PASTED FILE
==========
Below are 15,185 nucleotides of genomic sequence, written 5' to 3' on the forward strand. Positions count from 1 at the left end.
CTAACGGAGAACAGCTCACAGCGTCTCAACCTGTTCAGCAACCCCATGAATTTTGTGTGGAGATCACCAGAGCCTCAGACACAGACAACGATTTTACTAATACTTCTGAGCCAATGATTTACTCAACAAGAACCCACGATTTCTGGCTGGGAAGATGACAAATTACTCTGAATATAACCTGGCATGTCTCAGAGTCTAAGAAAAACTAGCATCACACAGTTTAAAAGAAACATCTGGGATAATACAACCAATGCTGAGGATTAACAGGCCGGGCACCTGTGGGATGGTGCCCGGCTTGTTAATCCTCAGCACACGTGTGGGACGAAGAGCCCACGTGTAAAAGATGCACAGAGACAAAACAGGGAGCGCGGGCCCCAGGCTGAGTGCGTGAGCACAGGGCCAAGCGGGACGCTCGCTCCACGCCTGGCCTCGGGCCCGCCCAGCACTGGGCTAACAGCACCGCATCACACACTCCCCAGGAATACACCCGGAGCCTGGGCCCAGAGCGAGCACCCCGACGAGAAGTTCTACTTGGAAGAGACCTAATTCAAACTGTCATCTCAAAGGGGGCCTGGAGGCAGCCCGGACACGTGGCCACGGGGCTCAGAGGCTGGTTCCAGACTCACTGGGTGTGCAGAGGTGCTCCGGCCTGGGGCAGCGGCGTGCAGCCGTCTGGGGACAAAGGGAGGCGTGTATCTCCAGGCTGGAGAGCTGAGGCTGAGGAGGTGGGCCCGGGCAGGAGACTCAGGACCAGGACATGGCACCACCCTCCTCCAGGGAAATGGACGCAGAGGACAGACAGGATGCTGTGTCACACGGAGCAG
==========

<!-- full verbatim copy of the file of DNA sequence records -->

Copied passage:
Below are 15,185 nucleotides of genomic sequence, written 5' to 3' on the forward strand. Positions count from 1 at the left end.
CTAACGGAGAACAGCTCACAGCGTCTCAACCTGTTCAGCAACCCCATGAATTTTGTGTGGAGATCACCAGAGCCTCAGACACAGACAACGATTTTACTAATACTTCTGAGCCAATGATTTACTCAACAAGAACCCACGATTTCTGGCTGGGAAGATGACAAATTACTCTGAATATAACCTGGCATGTCTCAGAGTCTAAGAAAAACTAGCATCACACAGTTTAAAAGAAACATCTGGGATAATACAACCAATGCTGAGGATTAACAGGCCGGGCACCTGTGGGATGGTGCCCGGCTTGTTAATCCTCAGCACACGTGTGGGACGAAGAGCCCACGTGTAAAAGATGCACAGAGACAAAACAGGGAGCGCGGGCCCCAGGCTGAGTGCGTGAGCACAGGGCCAAGCGGGACGCTCGCTCCACGCCTGGCCTCGGGCCCGCCCAGCACTGGGCTAACAGCACCGCATCACACACTCCCCAGGAATACACCCGGAGCCTGGGCCCAGAGCGAGCACCCCGACGAGAAGTTCTACTTGGAAGAGACCTAATTCAAACTGTCATCTCAAAGGGGGCCTGGAGGCAGCCCGGACACGTGGCCACGGGGCTCAGAGGCTGGTTCCAGACTCACTGGGTGTGCAGAGGTGCTCCGGCCTGGGGCAGCGGCGTGCAGCCGTCTGGGGACAAAGGGAGGCGTGTATCTCCAGGCTGGAGAGCTGAGGCTGAGGAGGTGGGCCCGGGCAGGAGACTCAGGACCAGGACATGGCACCACCCTCCTCCAGGGAAATGGACGCAGAGGACAGACAGGATGCTGTGTCACACGGAGCAG